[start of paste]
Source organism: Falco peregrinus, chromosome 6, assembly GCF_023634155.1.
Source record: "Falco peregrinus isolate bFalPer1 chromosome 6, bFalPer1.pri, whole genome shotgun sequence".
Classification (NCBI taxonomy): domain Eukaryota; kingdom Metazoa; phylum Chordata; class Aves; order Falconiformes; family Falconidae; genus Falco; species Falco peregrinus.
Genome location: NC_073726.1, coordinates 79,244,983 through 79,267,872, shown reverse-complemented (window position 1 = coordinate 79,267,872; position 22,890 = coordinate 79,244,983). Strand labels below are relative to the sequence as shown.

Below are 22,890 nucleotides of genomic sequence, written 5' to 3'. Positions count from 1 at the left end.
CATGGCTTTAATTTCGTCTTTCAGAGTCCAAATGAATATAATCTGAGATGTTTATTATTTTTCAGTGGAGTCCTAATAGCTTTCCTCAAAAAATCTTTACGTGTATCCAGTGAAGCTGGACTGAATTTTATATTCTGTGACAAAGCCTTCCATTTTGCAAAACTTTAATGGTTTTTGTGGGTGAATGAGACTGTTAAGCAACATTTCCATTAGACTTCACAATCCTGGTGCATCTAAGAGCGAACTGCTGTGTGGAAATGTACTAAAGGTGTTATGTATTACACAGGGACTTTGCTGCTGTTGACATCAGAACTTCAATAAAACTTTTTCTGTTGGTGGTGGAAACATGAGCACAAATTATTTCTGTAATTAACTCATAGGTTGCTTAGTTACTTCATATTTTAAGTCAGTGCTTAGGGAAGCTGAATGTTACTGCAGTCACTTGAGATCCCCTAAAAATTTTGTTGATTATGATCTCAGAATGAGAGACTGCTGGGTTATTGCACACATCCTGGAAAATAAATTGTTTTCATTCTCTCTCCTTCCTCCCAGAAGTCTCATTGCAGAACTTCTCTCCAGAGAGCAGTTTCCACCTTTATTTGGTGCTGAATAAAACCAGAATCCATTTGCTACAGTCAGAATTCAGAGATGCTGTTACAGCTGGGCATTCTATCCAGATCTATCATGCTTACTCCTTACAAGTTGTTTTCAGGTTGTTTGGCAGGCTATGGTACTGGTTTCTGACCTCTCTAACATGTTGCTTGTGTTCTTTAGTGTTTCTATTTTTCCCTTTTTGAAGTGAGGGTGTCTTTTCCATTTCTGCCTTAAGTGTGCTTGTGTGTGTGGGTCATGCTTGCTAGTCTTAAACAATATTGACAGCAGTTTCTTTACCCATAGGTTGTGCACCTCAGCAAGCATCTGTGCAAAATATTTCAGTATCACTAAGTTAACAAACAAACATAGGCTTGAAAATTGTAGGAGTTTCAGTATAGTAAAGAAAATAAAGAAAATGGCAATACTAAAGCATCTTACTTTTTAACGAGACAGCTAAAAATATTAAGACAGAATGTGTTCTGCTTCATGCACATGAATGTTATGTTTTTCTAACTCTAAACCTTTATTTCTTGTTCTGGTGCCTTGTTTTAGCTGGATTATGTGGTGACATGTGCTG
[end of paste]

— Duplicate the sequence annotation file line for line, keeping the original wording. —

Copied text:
Source organism: Falco peregrinus, chromosome 6, assembly GCF_023634155.1.
Source record: "Falco peregrinus isolate bFalPer1 chromosome 6, bFalPer1.pri, whole genome shotgun sequence".
Classification (NCBI taxonomy): domain Eukaryota; kingdom Metazoa; phylum Chordata; class Aves; order Falconiformes; family Falconidae; genus Falco; species Falco peregrinus.
Genome location: NC_073726.1, coordinates 79,244,983 through 79,267,872, shown reverse-complemented (window position 1 = coordinate 79,267,872; position 22,890 = coordinate 79,244,983). Strand labels below are relative to the sequence as shown.

Below are 22,890 nucleotides of genomic sequence, written 5' to 3'. Positions count from 1 at the left end.
CATGGCTTTAATTTCGTCTTTCAGAGTCCAAATGAATATAATCTGAGATGTTTATTATTTTTCAGTGGAGTCCTAATAGCTTTCCTCAAAAAATCTTTACGTGTATCCAGTGAAGCTGGACTGAATTTTATATTCTGTGACAAAGCCTTCCATTTTGCAAAACTTTAATGGTTTTTGTGGGTGAATGAGACTGTTAAGCAACATTTCCATTAGACTTCACAATCCTGGTGCATCTAAGAGCGAACTGCTGTGTGGAAATGTACTAAAGGTGTTATGTATTACACAGGGACTTTGCTGCTGTTGACATCAGAACTTCAATAAAACTTTTTCTGTTGGTGGTGGAAACATGAGCACAAATTATTTCTGTAATTAACTCATAGGTTGCTTAGTTACTTCATATTTTAAGTCAGTGCTTAGGGAAGCTGAATGTTACTGCAGTCACTTGAGATCCCCTAAAAATTTTGTTGATTATGATCTCAGAATGAGAGACTGCTGGGTTATTGCACACATCCTGGAAAATAAATTGTTTTCATTCTCTCTCCTTCCTCCCAGAAGTCTCATTGCAGAACTTCTCTCCAGAGAGCAGTTTCCACCTTTATTTGGTGCTGAATAAAACCAGAATCCATTTGCTACAGTCAGAATTCAGAGATGCTGTTACAGCTGGGCATTCTATCCAGATCTATCATGCTTACTCCTTACAAGTTGTTTTCAGGTTGTTTGGCAGGCTATGGTACTGGTTTCTGACCTCTCTAACATGTTGCTTGTGTTCTTTAGTGTTTCTATTTTTCCCTTTTTGAAGTGAGGGTGTCTTTTCCATTTCTGCCTTAAGTGTGCTTGTGTGTGTGGGTCATGCTTGCTAGTCTTAAACAATATTGACAGCAGTTTCTTTACCCATAGGTTGTGCACCTCAGCAAGCATCTGTGCAAAATATTTCAGTATCACTAAGTTAACAAACAAACATAGGCTTGAAAATTGTAGGAGTTTCAGTATAGTAAAGAAAATAAAGAAAATGGCAATACTAAAGCATCTTACTTTTTAACGAGACAGCTAAAAATATTAAGACAGAATGTGTTCTGCTTCATGCACATGAATGTTATGTTTTTCTAACTCTAAACCTTTATTTCTTGTTCTGGTGCCTTGTTTTAGCTGGATTATGTGGTGACATGTGCTG